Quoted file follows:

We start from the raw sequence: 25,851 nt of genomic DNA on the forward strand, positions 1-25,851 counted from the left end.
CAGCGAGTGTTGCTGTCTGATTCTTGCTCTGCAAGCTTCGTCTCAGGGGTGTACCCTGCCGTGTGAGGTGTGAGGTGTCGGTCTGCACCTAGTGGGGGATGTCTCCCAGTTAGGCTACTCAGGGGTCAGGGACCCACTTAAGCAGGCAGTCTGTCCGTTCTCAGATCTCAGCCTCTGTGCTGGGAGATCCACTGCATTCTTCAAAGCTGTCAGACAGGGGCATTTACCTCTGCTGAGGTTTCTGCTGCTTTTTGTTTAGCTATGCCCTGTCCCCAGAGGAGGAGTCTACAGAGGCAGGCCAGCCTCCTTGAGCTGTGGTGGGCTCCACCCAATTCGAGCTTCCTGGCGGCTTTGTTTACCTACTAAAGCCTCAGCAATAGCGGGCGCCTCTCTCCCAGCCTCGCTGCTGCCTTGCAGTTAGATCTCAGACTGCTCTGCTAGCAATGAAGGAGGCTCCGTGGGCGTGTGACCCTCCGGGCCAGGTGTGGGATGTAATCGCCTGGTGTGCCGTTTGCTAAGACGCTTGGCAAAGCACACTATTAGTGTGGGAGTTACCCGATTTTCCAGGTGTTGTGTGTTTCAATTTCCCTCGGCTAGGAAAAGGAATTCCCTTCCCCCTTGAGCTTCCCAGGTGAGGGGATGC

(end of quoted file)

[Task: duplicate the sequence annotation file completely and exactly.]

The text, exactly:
We start from the raw sequence: 25,851 nt of genomic DNA on the forward strand, positions 1-25,851 counted from the left end.
CAGCGAGTGTTGCTGTCTGATTCTTGCTCTGCAAGCTTCGTCTCAGGGGTGTACCCTGCCGTGTGAGGTGTGAGGTGTCGGTCTGCACCTAGTGGGGGATGTCTCCCAGTTAGGCTACTCAGGGGTCAGGGACCCACTTAAGCAGGCAGTCTGTCCGTTCTCAGATCTCAGCCTCTGTGCTGGGAGATCCACTGCATTCTTCAAAGCTGTCAGACAGGGGCATTTACCTCTGCTGAGGTTTCTGCTGCTTTTTGTTTAGCTATGCCCTGTCCCCAGAGGAGGAGTCTACAGAGGCAGGCCAGCCTCCTTGAGCTGTGGTGGGCTCCACCCAATTCGAGCTTCCTGGCGGCTTTGTTTACCTACTAAAGCCTCAGCAATAGCGGGCGCCTCTCTCCCAGCCTCGCTGCTGCCTTGCAGTTAGATCTCAGACTGCTCTGCTAGCAATGAAGGAGGCTCCGTGGGCGTGTGACCCTCCGGGCCAGGTGTGGGATGTAATCGCCTGGTGTGCCGTTTGCTAAGACGCTTGGCAAAGCACACTATTAGTGTGGGAGTTACCCGATTTTCCAGGTGTTGTGTGTTTCAATTTCCCTCGGCTAGGAAAAGGAATTCCCTTCCCCCTTGAGCTTCCCAGGTGAGGGGATGC